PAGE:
Dog handlers said to have held Abu Ghraib contests - Taipei Times
Sat, Jun 12, 2004 - Page 7 News List

Dog handlers said to have held Abu Ghraib contests

COMPETITION Military sources have told a US newspaper that guards vied to see who could make more prisoners urinate on themselves


High-ranking US intelligence officers at Iraq's Abu Ghraib prison ordered guards to use unmuzzled dogs to intimidate prisoners, The Washington Post said yesterday, quoting sworn statement by dog handlers at the jail.

Two handlers even had a contest to see who could use their dogs to frighten more Iraqi prisoners into urinating on themselves, a military intelligence interrogator told investigators, according to the statements obtained by the daily.

Seven soldiers have been charged with the widely photographed prisoner abuse at Abu Ghraib, which included pictures of snarling dogs being held inches from recoiling, kneeling prisoners with their hands tied behind their backs.

two-star general

Despite the soldier's insistence that they were following orders, no military officer has been charged in the abuse scandal.

The statements obtained by the Post appear to be the first clear indication that some prisoner abuse was authorized by personnel of higher rank.

Sergeants Michael Smith and Santos Cardona, both dog handlers at the notorious prison near Baghdad, told investigators that in December and January military intelligence personnel requested several times that they bring their dogs to help in questioning detainees.

In their statements they named Colonel Thomas Pappas, the top military intelligence officer at Abu Ghraib, as having told them that the use of dogs in interrogations had been approved.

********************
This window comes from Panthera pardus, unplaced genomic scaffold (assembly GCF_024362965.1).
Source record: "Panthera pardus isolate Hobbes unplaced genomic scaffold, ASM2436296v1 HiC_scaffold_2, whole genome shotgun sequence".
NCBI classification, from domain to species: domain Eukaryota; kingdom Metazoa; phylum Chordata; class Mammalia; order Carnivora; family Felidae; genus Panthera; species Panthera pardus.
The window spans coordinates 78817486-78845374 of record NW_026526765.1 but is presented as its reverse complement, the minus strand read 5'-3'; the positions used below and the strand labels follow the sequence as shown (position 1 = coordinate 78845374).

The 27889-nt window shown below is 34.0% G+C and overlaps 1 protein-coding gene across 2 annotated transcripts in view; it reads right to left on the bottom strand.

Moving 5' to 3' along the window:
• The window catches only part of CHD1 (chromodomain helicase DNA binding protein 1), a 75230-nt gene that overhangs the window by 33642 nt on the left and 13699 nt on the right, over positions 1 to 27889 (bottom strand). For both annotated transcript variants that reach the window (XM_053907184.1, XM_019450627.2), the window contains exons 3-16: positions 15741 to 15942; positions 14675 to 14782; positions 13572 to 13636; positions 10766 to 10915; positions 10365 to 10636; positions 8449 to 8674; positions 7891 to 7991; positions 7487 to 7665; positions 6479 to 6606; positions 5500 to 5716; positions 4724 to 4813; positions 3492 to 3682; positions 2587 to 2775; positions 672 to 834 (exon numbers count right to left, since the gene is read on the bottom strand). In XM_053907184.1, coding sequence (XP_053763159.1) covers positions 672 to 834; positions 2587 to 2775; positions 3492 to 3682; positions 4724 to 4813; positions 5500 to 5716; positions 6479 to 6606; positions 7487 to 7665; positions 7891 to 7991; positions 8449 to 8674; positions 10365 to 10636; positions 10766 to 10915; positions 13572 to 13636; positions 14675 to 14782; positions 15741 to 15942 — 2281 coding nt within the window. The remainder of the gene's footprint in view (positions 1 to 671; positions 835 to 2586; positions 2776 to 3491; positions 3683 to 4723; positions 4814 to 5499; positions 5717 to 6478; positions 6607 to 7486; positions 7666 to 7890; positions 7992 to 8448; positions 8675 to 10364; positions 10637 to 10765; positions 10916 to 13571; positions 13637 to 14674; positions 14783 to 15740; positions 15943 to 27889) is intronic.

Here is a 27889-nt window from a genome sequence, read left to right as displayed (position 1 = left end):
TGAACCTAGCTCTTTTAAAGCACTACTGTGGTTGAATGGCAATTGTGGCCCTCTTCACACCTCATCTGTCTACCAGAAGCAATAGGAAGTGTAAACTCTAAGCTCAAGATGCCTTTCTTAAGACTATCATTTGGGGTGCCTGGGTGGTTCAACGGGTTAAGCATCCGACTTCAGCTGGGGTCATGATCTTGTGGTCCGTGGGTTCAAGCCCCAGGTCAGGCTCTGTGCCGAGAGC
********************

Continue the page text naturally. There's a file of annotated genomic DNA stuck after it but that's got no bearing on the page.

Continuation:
Pappas later told investigators that the use of unmuzzled dogs in interrogation sessions had been recommended by a two-star general and that it was "okay," the daily said.

working dogs

Army memos on interrogation techniques obtained by the Post indicated that military working dogs were allowed to be used, as long as higher-ranking officers approved the measures.

However, the daily added, the memorandums did not specify exactly what the dogs could do or whether they should be muzzled or not.

A human rights expert consulted by the daily said that frightening prisoners with dogs was a violation of the Geneva Convention.

It was unclear from the article whether Smith and Cardona were the dog handlers who tried to get prisoners to urinate on themselves.

The dog teams at Abu Ghraib were part of a security detail that also searched for weapons, explosives and contraband.

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